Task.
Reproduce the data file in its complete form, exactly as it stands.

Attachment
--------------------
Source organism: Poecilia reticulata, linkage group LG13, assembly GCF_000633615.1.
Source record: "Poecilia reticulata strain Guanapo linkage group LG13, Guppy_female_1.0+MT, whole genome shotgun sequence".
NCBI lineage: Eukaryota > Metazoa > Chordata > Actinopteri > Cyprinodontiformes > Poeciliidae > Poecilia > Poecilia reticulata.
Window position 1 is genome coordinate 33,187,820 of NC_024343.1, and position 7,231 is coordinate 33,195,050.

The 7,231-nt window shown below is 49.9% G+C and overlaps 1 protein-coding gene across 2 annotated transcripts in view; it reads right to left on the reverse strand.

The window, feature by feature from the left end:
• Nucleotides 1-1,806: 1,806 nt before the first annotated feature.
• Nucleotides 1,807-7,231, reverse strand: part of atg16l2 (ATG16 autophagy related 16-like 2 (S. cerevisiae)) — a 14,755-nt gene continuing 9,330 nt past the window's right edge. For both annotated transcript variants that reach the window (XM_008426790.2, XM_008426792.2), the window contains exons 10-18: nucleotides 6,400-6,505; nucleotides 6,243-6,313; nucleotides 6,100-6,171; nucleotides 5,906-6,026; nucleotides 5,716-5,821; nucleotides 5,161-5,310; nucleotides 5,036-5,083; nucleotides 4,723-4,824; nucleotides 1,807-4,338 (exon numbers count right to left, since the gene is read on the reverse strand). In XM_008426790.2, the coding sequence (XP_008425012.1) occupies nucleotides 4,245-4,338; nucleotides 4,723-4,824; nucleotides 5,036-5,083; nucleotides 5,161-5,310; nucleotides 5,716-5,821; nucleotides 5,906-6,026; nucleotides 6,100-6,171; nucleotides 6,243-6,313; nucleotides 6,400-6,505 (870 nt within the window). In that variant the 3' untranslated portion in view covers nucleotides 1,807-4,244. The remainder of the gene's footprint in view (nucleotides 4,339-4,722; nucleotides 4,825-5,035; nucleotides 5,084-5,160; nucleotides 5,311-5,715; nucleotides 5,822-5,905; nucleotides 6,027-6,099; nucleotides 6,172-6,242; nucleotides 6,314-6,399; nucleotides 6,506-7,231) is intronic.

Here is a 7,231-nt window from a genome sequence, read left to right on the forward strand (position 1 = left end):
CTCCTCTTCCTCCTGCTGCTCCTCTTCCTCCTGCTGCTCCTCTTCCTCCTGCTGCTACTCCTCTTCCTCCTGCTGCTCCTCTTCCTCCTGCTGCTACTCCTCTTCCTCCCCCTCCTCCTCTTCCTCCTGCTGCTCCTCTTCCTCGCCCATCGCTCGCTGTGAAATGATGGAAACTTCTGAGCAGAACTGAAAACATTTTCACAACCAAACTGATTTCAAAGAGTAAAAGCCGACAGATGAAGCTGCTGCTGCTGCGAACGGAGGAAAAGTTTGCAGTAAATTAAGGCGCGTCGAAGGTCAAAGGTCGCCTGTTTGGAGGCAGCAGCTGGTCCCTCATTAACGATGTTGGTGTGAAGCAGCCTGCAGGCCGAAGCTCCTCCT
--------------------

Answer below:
Source organism: Poecilia reticulata, linkage group LG13, assembly GCF_000633615.1.
Source record: "Poecilia reticulata strain Guanapo linkage group LG13, Guppy_female_1.0+MT, whole genome shotgun sequence".
NCBI lineage: Eukaryota > Metazoa > Chordata > Actinopteri > Cyprinodontiformes > Poeciliidae > Poecilia > Poecilia reticulata.
Window position 1 is genome coordinate 33,187,820 of NC_024343.1, and position 7,231 is coordinate 33,195,050.

The 7,231-nt window shown below is 49.9% G+C and overlaps 1 protein-coding gene across 2 annotated transcripts in view; it reads right to left on the reverse strand.

The window, feature by feature from the left end:
• Nucleotides 1-1,806: 1,806 nt before the first annotated feature.
• Nucleotides 1,807-7,231, reverse strand: part of atg16l2 (ATG16 autophagy related 16-like 2 (S. cerevisiae)) — a 14,755-nt gene continuing 9,330 nt past the window's right edge. For both annotated transcript variants that reach the window (XM_008426790.2, XM_008426792.2), the window contains exons 10-18: nucleotides 6,400-6,505; nucleotides 6,243-6,313; nucleotides 6,100-6,171; nucleotides 5,906-6,026; nucleotides 5,716-5,821; nucleotides 5,161-5,310; nucleotides 5,036-5,083; nucleotides 4,723-4,824; nucleotides 1,807-4,338 (exon numbers count right to left, since the gene is read on the reverse strand). In XM_008426790.2, the coding sequence (XP_008425012.1) occupies nucleotides 4,245-4,338; nucleotides 4,723-4,824; nucleotides 5,036-5,083; nucleotides 5,161-5,310; nucleotides 5,716-5,821; nucleotides 5,906-6,026; nucleotides 6,100-6,171; nucleotides 6,243-6,313; nucleotides 6,400-6,505 (870 nt within the window). In that variant the 3' untranslated portion in view covers nucleotides 1,807-4,244. The remainder of the gene's footprint in view (nucleotides 4,339-4,722; nucleotides 4,825-5,035; nucleotides 5,084-5,160; nucleotides 5,311-5,715; nucleotides 5,822-5,905; nucleotides 6,027-6,099; nucleotides 6,172-6,242; nucleotides 6,314-6,399; nucleotides 6,506-7,231) is intronic.

Here is a 7,231-nt window from a genome sequence, read left to right on the forward strand (position 1 = left end):
CTCCTCTTCCTCCTGCTGCTCCTCTTCCTCCTGCTGCTCCTCTTCCTCCTGCTGCTACTCCTCTTCCTCCTGCTGCTCCTCTTCCTCCTGCTGCTACTCCTCTTCCTCCCCCTCCTCCTCTTCCTCCTGCTGCTCCTCTTCCTCGCCCATCGCTCGCTGTGAAATGATGGAAACTTCTGAGCAGAACTGAAAACATTTTCACAACCAAACTGATTTCAAAGAGTAAAAGCCGACAGATGAAGCTGCTGCTGCTGCGAACGGAGGAAAAGTTTGCAGTAAATTAAGGCGCGTCGAAGGTCAAAGGTCGCCTGTTTGGAGGCAGCAGCTGGTCCCTCATTAACGATGTTGGTGTGAAGCAGCCTGCAGGCCGAAGCTCCTCCT